Organizations helps Siouxland voters with disabilities

Local News

People with disabilities are said to have the smallest turnout at the polls.

SIOUX CITY, Iowa (KCAU) – Getting to the polls on election day is an important civic duty. That’s why local groups are helping disabled voters prepare for the 2020 election.

People with disabilities are said to have the smallest turnout at the polls.

The League of Women Voters and the Disabilities Resource Center of Siouxland partnered up with Oakleaf Management to give disabled residents of the complex the opportunity to have their votes heard.

“I like to get out and vote. It’s something I fought for so I would like to maintain it as long as I can,” said Owen.

Mikel Owen lives at West Park Apartments and is learning about his voting options even though he has a bad left leg and back he votes.

“A lot more people need to go out and vote, and I know a lot of veterans really want to, but they are not sure how to get to it,” said Owen.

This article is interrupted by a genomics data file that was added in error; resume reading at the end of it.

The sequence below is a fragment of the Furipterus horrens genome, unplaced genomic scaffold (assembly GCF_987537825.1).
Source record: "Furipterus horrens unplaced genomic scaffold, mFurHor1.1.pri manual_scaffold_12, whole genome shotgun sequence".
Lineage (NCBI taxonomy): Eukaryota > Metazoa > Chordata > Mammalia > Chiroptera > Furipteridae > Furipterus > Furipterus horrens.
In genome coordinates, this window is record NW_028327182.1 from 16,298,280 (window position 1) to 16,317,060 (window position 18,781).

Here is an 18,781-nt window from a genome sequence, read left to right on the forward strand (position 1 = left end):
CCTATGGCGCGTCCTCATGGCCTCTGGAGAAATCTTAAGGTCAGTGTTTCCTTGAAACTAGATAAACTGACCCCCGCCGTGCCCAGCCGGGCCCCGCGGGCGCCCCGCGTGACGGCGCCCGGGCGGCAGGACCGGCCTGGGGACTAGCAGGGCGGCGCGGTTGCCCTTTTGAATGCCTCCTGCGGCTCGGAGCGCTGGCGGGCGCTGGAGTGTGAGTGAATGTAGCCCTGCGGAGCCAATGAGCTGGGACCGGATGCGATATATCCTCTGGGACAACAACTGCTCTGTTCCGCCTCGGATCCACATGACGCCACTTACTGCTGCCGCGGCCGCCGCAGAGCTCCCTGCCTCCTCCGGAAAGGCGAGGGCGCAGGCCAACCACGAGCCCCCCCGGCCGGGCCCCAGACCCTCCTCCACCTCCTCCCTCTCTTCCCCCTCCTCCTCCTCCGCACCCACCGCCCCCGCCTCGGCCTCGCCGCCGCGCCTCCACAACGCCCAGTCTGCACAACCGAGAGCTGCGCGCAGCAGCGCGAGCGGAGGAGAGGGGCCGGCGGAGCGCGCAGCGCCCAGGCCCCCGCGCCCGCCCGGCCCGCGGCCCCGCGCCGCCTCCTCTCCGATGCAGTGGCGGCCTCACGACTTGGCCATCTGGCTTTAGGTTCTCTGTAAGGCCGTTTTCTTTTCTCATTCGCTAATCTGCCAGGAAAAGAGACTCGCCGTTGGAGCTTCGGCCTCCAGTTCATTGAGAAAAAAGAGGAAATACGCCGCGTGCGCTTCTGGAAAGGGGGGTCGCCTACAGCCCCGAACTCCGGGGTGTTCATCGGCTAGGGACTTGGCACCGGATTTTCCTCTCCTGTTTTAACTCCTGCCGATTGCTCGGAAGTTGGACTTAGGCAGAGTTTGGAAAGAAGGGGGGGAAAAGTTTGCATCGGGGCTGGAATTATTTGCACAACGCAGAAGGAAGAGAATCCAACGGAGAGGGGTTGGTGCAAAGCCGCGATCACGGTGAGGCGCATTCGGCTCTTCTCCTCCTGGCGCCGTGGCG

The League of Women Voters and Disabilities Resource Center of Siouxland are working to get the word out to disabled voters.

“It’s usually an afterthought instead of ‘Okay, we should be thinking about this group.’ Not that everybody with disabilities votes the same because nobody does,” said Down Dew the executive director of Disabilities Resource Center.

“A lot of the stuff I do would be harder to do without the resources because you don’t know who to ask. And sometimes if you don’t know who to ask, you don’t get the help you need,” said Katie Thompson, who lives at West Park Apartments.

In addition to informing them of their voting rights and options, residents were also allowed to register to vote.

“A lot of times people feel like their voices don’t count and in a way, they don’t count if they are not registering and if they don’t exercise that option to vote,” said Linda Santi, with Leauge of Women’s Votes.

“If I don’t vote I shouldn’t be able to complain about what is going on,” said Thompson.

Owen says voting makes him proud.

“Just hoping everything goes good and we have a good vote,” said Owen.

Come voting day, there will be several options for disabled voters including, mail-in ballots, free rides to polls and even curbside voting.

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